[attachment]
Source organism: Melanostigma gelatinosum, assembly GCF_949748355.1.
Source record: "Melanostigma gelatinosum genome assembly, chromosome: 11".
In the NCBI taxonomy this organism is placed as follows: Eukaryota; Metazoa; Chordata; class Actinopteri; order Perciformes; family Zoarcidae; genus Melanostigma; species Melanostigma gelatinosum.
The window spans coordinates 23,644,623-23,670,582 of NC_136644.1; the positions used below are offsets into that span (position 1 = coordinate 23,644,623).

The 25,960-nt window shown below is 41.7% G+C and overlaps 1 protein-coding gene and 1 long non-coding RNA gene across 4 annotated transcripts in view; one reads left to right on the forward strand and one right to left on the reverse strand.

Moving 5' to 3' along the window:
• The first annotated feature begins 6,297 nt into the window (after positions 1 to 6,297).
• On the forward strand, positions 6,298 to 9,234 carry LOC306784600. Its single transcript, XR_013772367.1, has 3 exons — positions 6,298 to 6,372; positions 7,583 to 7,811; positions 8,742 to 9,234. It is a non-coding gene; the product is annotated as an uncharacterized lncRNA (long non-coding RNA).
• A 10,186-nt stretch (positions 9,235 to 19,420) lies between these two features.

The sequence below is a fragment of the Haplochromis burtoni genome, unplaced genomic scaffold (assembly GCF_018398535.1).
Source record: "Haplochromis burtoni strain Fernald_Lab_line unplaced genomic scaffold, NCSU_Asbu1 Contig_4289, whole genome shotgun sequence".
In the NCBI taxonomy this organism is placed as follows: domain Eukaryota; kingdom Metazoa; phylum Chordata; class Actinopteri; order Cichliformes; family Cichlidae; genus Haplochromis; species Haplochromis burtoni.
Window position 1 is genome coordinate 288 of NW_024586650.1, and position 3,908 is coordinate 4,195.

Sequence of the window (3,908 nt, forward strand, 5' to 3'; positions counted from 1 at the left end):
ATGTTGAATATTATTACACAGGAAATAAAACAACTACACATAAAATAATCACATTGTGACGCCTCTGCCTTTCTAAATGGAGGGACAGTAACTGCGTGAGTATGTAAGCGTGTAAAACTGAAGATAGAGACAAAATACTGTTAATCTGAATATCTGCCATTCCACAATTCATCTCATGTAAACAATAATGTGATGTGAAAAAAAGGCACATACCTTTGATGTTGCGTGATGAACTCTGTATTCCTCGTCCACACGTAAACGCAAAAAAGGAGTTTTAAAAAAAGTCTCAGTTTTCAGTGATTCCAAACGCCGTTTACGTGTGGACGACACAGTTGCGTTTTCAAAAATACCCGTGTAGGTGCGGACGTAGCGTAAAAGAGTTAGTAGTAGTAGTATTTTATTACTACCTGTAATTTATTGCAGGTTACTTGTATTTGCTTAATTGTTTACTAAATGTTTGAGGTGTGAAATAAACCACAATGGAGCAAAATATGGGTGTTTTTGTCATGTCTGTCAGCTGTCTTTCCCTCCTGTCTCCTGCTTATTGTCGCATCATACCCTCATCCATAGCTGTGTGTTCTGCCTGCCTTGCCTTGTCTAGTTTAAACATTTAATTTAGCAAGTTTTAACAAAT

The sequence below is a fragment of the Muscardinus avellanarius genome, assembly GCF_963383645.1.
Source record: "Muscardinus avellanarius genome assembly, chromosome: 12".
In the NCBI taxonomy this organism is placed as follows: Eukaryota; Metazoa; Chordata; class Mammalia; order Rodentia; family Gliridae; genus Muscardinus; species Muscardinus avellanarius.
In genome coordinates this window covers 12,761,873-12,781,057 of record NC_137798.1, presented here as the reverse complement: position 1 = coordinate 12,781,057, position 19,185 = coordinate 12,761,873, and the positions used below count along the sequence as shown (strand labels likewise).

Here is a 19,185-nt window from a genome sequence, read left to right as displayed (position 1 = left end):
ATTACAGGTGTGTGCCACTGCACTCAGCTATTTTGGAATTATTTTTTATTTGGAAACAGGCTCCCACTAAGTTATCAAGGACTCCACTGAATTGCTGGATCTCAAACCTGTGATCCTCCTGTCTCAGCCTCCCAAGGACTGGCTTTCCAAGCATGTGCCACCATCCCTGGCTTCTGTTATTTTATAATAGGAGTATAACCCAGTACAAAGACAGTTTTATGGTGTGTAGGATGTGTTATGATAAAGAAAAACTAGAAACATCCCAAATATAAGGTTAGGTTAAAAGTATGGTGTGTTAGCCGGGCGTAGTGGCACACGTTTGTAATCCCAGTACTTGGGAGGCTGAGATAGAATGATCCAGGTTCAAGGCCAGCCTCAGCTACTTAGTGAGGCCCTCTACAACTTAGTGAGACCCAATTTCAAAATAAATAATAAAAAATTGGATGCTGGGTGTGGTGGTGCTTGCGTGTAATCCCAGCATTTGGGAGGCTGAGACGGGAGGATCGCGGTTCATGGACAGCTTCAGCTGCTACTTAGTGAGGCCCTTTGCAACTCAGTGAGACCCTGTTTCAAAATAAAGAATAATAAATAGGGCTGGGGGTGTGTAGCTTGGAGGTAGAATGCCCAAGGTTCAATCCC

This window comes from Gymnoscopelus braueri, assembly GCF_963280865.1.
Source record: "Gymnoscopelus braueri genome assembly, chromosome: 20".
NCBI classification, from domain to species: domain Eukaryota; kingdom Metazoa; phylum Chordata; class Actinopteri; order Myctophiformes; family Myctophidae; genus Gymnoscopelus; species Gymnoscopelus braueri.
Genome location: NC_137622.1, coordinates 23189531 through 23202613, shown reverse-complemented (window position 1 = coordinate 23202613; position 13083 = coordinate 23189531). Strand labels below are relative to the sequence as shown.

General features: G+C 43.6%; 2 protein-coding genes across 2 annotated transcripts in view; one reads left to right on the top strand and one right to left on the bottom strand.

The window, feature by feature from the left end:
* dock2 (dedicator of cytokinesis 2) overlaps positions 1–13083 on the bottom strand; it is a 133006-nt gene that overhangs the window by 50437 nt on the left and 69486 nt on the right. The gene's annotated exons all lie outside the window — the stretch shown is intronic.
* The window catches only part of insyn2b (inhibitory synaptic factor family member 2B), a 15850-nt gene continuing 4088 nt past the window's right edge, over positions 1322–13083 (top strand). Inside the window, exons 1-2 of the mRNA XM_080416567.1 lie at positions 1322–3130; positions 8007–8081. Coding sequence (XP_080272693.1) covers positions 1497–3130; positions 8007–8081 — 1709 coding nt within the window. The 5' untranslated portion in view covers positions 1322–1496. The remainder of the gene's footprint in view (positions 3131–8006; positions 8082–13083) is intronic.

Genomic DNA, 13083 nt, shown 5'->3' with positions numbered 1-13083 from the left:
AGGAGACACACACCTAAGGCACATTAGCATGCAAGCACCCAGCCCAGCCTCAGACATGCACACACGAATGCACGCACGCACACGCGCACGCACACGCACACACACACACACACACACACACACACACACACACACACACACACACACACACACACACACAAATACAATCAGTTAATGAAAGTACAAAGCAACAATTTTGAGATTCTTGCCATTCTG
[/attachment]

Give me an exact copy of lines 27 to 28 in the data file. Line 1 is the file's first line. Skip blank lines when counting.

The window, feature by feature from the left end:
* dock2 (dedicator of cytokinesis 2) overlaps positions 1–13083 on the bottom strand; it is a 133006-nt gene that overhangs the window by 50437 nt on the left and 69486 nt on the right. The gene's annotated exons all lie outside the window — the stretch shown is intronic.